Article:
Doctor of Philosophy (PhD)
First Advisor's Name
Dr. Nazira El-Hage
First Advisor's Committee Title
Second Advisor's Name
Dr. Alexander Agoulnik
Second Advisor's Committee Title
Third Advisor's Name
Dr. Jeremy Chambers
Third Advisor's Committee Title
Fourth Advisor's Name
Dr. Tomas Guilarte
Fourth Advisor's Committee Title
Fifth Advisor's Name
Dr. Michal Toborek
Fifth Advisor's Committee Title
Autophagy, neurodegeneration, HIV Tat, neuroinflammation, opioid, Beclin 1, HAND, motor impairment
Date of Defense
Early in infection, HIV crosses the blood-brain barrier and induces neuropathology. Viral presence in the CNS coupled with secretion of neurotoxic proteins causes neuroinflammation, glial dysfunction, excitotoxicity, and neuronal death. Despite advances in combined antiretroviral therapy, HIV-infected patients present with a spectrum of cognitive and psychomotor deficits collectively referred to as HIV-associated neurological disorders (HAND). A subset of HAND patients abuses drugs such as opiates like heroin and morphine show an exacerbation and rapid progression of HIV neuropathology; however, the mechanisms of this synergy are not well understood. Autophagy is a lysosomal degradative process which eliminates and recycles cytosolic components and is implicated in facilitating HIV-1 replication in the CNS and periphery, and in Tat-induced neurodegeneration. When a key initiator of autophagy Beclin 1 was silenced using siRNAs, there was a marked reduction of HIV-1 replication in human microglia and astrocytes and the corresponding inflammatory response. As such, the goal of the current study is to determine if diminished Beclin 1 is neuroprotective against Tat and morphine-induced neurodegeneration using heterozygous Beclin 1 (Becn1+/-) mice. Examination of Tat and morphine-induced inflammatory molecule secretion revealed that Becn1+/- mixed astrocyte and microglia (glia) exhibited attenuated secretion of cytokine IL-6 and chemokines RANTES and MCP-1 compared to control (C57BL/6J) glia, an effect mediated through the μ-opioid receptor. Dysregulation of autophagy-related gene expression and excessive intracellular calcium accumulation were limited in Becn1+/- glia. When determining the effects of Tat-and morphine co-exposure on neuronal survival in vitro, we found Becn1+/- neurons were particularly sensitive to injury, excitotoxicity, and toxic exposures; however, when C57BL/6J neurons were exposed to conditioned media of C57BL/6J and Becn1+/- glia treated with Tat and morphine, neurons treated with Becn1+/- supernatant had better outcomes than those treated with C57BL/6J conditioned media. Furthermore, despite minimal difference between strains in locomotor assessment, we observed significantly greater striatal neuron losses in adult C57BL/6J mice exposed to intrastriatal Tat-and systemic morphine compared to Becn1+/- mice. Our studies demonstrate the potential of targeting Beclin 1 in glia for the prevention of Tat and opiate-induced CNS dysfunction.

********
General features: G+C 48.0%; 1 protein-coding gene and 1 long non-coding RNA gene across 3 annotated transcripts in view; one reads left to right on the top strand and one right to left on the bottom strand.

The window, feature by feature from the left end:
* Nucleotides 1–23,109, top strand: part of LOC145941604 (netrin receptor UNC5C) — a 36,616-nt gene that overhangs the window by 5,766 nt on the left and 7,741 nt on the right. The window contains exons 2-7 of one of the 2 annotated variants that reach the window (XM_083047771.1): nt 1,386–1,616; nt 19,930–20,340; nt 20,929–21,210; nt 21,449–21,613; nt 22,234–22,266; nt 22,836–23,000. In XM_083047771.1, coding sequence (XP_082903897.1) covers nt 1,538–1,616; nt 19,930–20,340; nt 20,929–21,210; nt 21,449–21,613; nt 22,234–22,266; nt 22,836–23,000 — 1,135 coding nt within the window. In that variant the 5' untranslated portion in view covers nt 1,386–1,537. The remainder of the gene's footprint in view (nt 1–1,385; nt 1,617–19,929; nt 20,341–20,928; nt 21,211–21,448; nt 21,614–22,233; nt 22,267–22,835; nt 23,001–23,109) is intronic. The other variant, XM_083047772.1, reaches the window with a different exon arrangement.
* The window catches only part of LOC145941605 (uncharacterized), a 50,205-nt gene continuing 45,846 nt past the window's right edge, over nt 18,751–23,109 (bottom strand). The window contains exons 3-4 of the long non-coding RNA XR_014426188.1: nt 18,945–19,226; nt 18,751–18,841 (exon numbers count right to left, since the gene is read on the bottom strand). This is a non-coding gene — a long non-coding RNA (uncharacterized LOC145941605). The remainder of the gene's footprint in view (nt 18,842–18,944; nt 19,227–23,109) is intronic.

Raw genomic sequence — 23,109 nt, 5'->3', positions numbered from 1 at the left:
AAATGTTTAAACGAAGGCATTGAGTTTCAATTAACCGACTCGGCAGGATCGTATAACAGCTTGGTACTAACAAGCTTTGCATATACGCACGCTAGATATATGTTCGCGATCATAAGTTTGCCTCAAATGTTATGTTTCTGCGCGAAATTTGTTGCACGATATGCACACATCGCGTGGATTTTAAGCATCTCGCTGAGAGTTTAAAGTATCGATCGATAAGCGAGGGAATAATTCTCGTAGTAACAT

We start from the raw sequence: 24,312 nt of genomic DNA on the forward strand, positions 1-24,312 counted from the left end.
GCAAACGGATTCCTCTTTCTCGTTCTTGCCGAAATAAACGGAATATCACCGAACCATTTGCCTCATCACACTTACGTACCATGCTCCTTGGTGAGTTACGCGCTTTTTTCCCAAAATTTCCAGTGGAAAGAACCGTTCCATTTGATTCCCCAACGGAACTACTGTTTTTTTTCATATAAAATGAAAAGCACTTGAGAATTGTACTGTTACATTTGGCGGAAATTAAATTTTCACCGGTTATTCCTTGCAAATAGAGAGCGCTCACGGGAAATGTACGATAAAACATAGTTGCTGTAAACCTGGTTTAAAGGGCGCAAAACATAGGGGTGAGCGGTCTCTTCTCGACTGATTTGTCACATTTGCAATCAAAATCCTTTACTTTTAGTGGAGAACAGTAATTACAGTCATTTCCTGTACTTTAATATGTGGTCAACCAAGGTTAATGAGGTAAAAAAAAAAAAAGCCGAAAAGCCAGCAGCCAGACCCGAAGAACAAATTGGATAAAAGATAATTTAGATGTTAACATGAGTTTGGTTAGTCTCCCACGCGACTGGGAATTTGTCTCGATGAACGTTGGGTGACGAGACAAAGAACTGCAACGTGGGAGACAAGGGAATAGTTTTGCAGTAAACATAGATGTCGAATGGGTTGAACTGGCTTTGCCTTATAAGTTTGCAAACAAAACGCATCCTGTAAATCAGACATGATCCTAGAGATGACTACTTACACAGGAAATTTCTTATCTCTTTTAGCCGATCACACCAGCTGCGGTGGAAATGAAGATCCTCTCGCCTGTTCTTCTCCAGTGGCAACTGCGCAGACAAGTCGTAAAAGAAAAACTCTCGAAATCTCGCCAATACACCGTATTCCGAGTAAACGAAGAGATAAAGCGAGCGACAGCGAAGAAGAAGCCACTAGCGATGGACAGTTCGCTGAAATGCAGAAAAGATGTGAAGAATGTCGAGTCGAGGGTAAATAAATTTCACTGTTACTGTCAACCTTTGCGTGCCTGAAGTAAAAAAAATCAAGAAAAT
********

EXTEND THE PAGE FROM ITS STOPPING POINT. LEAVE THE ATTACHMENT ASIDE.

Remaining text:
Lapierre, Jessica A., "HIV Tat and Morphine-induced Neurodegeneration in a Beclin 1 Hemizygous Mouse Model" (2018). FIU Electronic Theses and Dissertations. 3888.
Immune System Diseases Commons, Molecular and Cellular Neuroscience Commons, Other Immunology and Infectious Disease Commons
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